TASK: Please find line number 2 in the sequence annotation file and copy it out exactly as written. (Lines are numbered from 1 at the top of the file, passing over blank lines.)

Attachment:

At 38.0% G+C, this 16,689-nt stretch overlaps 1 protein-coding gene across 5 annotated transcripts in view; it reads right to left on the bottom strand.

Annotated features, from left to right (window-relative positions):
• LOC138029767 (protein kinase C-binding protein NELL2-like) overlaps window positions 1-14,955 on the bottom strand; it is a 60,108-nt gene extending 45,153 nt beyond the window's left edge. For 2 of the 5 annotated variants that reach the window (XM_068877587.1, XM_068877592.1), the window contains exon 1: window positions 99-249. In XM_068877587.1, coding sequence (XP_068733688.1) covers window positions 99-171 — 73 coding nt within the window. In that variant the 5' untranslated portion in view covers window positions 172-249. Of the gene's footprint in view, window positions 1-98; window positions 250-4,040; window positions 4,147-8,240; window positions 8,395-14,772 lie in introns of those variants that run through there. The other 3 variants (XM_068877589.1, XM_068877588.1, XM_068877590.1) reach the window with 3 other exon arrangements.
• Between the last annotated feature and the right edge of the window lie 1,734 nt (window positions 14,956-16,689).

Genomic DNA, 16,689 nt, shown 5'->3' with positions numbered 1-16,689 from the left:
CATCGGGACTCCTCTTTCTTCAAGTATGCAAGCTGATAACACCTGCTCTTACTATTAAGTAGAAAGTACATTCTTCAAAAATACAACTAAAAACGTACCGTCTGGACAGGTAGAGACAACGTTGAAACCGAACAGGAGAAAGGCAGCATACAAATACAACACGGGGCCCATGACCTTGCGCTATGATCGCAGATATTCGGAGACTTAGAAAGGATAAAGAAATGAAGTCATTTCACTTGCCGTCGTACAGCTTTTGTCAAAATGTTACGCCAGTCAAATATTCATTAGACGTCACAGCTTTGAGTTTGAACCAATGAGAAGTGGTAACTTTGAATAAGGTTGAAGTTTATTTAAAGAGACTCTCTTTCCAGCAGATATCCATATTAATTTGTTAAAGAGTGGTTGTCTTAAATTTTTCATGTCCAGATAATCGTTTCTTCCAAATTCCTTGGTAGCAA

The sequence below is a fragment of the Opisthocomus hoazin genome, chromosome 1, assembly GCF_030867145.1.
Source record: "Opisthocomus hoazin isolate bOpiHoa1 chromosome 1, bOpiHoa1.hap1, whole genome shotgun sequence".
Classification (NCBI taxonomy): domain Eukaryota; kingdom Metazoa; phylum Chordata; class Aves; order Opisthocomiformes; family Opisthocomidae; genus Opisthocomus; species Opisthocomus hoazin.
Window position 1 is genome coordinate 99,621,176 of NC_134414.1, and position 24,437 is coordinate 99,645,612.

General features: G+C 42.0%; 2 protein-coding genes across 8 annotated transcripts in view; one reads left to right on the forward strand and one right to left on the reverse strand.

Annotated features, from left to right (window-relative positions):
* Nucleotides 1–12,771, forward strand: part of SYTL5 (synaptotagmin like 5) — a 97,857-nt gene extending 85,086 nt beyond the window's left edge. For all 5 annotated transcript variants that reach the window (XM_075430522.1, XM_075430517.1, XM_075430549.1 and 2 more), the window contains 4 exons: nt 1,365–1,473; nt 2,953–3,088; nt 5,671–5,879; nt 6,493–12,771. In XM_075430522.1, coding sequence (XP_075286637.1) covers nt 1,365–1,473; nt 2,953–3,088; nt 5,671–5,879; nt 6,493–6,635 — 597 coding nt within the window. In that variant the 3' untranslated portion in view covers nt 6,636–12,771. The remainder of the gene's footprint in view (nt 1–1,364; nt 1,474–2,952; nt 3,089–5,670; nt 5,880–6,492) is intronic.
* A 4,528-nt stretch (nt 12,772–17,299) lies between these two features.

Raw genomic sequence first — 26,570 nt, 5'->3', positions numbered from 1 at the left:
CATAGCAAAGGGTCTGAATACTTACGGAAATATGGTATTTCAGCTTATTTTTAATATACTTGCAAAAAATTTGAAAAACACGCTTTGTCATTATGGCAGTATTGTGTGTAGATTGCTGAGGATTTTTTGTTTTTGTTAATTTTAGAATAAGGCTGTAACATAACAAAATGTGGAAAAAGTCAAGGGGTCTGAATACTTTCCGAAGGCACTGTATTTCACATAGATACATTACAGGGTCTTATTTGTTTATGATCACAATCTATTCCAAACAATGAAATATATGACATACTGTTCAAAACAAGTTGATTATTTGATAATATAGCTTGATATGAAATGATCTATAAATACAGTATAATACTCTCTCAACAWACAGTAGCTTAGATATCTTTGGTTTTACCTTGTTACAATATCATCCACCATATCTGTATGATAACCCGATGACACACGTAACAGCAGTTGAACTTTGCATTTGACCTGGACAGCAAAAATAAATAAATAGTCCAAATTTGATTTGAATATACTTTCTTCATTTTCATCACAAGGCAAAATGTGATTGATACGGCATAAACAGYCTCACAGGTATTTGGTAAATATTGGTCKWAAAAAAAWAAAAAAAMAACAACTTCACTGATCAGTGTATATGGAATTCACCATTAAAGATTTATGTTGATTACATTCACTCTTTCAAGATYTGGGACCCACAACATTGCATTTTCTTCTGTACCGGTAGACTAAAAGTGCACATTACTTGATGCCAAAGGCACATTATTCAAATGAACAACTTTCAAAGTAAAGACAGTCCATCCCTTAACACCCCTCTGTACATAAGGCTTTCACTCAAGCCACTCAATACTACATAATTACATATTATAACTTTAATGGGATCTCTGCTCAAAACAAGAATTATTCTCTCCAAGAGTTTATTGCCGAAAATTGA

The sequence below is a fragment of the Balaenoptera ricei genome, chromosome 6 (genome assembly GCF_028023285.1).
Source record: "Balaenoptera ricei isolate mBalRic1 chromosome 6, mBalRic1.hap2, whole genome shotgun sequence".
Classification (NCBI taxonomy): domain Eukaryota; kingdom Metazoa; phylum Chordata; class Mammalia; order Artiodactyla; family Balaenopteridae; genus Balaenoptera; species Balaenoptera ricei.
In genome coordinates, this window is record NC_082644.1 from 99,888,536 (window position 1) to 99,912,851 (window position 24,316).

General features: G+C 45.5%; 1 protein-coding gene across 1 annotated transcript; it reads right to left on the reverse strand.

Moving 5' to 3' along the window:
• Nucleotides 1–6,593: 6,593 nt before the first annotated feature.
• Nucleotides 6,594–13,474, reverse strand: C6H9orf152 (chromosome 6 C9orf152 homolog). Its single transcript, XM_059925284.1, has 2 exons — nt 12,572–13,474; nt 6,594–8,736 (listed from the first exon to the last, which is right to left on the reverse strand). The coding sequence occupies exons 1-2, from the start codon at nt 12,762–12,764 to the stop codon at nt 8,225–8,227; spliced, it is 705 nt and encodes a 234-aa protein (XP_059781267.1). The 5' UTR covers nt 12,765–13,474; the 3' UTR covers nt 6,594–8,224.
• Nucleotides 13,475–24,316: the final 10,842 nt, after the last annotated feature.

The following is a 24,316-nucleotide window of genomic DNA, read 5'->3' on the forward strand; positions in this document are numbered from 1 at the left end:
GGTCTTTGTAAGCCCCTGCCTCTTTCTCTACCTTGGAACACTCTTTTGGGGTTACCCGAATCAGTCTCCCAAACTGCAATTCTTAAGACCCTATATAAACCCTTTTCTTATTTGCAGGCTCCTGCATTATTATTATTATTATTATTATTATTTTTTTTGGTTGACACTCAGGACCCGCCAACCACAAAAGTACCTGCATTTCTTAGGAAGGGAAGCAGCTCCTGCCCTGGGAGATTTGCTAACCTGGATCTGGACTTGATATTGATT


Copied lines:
Annotated features, from left to right (window-relative positions):